General William Shelton of the U.S. Air Force told reporters that the Stuxnet attack on Iran's centrifuges encouraged the Iranian government to strengthen its abilities to carry out cyberattacks. Many believe that Iran is behind a recent spate of attacks on U.S. banks.
Reuters reported, "Iran responded to a 2010 cyber attack on its nuclear facilities by beefing up its own cyber capabilities, and will be a 'force to be reckoned with' in the future, a senior U.S. Air Force official told reporters on Thursday. General William Shelton, who heads Air Force Space Command and oversees the Air Force's cyber operations, declined to comment about Iran's ability to disrupt U.S. government computer networks, but said Tehran had clearly increased its efforts in that arena after the 2010 incident."
Bloomberg's Tony Capaccio recalled, "Iran’s main uranium enrichment site at Natanz was hit in 2010 by the Stuxnet computer virus. Last year U.S. officials told the New York Times that President Barack Obama had secretly ordered stepped-up cyber attacks on that country’s nuclear program. U.S. intelligence officials and independent analysts such as Misha Glenny at Columbia University in New York have criticized the Obama White House for taking credit for the Stuxnet attack, warning that doing so would come back to haunt the administration.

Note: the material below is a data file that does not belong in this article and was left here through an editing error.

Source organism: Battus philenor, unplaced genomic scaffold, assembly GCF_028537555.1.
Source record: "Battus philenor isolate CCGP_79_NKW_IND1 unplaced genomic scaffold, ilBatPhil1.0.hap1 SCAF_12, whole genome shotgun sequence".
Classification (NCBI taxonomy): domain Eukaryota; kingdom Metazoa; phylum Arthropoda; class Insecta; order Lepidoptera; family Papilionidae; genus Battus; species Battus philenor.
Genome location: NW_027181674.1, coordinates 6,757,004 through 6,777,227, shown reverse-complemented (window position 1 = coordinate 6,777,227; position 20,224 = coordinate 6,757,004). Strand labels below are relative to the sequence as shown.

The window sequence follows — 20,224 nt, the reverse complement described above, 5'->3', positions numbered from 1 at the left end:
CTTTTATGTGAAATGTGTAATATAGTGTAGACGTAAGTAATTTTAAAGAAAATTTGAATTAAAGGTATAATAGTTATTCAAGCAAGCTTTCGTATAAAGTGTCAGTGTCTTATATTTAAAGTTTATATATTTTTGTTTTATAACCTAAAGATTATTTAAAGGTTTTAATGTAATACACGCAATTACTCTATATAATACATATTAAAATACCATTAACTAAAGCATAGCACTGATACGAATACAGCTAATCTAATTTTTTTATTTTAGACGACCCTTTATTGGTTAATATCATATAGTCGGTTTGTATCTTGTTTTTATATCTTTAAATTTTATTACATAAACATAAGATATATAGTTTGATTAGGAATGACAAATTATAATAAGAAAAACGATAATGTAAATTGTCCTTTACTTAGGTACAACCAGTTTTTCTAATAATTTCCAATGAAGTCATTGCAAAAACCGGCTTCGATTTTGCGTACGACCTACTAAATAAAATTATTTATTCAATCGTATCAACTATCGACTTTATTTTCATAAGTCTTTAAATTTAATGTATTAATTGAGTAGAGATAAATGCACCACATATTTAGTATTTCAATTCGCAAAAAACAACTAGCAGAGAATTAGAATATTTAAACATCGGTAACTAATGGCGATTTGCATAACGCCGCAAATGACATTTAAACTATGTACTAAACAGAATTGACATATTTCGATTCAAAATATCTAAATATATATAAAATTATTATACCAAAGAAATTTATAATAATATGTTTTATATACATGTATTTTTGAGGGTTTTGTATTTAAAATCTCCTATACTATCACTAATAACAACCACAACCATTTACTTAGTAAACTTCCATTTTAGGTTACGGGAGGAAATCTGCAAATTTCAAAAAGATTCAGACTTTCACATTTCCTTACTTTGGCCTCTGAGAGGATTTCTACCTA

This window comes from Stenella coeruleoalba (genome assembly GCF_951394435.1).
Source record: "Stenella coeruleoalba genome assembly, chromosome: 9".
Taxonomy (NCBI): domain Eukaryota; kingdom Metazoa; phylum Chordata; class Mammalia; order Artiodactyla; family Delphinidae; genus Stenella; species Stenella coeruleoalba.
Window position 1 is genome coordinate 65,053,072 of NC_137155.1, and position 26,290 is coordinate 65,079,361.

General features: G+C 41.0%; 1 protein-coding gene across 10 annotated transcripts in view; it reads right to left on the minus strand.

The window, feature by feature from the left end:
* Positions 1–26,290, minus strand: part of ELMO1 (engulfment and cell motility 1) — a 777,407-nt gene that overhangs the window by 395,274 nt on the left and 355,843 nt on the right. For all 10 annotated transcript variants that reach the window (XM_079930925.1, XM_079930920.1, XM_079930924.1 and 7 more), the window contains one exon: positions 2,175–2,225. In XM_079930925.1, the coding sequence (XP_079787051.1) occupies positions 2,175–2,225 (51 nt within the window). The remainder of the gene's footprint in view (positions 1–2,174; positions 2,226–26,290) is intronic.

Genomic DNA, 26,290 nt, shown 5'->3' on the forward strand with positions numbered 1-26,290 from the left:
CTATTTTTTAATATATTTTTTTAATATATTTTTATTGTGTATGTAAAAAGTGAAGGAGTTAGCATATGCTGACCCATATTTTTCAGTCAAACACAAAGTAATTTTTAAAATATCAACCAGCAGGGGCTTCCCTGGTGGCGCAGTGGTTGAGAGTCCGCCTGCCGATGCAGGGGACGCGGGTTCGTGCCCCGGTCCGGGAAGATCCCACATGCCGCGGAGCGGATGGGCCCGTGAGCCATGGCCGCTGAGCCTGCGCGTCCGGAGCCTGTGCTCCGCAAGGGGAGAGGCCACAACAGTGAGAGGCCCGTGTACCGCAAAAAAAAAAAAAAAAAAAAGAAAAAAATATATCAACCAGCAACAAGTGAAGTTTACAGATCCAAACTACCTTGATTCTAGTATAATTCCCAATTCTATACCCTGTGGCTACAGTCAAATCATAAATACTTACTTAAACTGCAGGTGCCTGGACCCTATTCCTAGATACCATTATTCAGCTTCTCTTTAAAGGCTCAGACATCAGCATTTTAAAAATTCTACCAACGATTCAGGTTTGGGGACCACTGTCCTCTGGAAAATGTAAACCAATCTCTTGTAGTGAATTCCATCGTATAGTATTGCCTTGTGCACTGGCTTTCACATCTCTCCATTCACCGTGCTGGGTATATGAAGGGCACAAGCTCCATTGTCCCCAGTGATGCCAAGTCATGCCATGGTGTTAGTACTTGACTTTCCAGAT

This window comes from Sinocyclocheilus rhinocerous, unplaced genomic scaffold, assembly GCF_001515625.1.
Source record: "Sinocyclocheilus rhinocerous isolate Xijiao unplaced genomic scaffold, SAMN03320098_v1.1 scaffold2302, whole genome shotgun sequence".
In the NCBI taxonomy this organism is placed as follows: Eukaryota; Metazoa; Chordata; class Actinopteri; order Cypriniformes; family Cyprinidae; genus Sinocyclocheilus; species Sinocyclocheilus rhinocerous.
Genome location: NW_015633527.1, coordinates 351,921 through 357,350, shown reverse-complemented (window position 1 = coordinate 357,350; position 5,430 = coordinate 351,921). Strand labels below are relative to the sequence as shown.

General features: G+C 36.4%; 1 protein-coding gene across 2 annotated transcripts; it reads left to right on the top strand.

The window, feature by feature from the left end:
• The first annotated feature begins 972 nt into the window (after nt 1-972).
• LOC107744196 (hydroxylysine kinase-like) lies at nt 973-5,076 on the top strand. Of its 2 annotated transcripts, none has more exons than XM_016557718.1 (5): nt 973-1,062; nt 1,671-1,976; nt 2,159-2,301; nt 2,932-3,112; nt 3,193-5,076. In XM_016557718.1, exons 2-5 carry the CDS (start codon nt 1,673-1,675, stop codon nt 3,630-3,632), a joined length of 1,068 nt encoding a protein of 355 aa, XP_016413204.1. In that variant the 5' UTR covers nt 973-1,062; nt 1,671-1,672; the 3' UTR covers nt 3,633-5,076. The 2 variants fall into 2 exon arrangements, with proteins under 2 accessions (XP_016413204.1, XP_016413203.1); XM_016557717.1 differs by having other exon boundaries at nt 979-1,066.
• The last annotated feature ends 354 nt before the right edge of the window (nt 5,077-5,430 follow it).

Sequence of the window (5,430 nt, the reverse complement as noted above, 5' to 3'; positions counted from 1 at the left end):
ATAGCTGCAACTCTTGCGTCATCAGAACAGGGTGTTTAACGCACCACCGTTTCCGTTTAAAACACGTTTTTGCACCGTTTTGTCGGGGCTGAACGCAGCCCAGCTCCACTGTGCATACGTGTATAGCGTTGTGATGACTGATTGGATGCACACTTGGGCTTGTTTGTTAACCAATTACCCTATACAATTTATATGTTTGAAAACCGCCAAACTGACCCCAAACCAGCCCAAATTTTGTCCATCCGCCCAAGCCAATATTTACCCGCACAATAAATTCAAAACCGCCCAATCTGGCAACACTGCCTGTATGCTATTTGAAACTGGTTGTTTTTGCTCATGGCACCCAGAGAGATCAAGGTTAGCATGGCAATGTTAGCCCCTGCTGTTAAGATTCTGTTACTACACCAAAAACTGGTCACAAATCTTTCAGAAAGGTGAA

InformationAge noted, "Shelton expects the Air Force to expand its 6,000-strong workforce by 1,000 people, the report said, and is repelling almost all of the millions of cyber attacks launched against Pentagon networks every day." It added, "The US recently accused Iran of being behind denial of service attacks on several of its major banks, including Bank of America, Citigroup, Capital One and HSBC, between September and December last year."
Computer Business Review observed, "Earlier, Iran rejected reports by US officials alleging its involvement in attacking several banks in the US, including Bank of America, JPMorgan Chase & Co, Citigroup, Wells Fargo & Co and PNC Financial Services Group."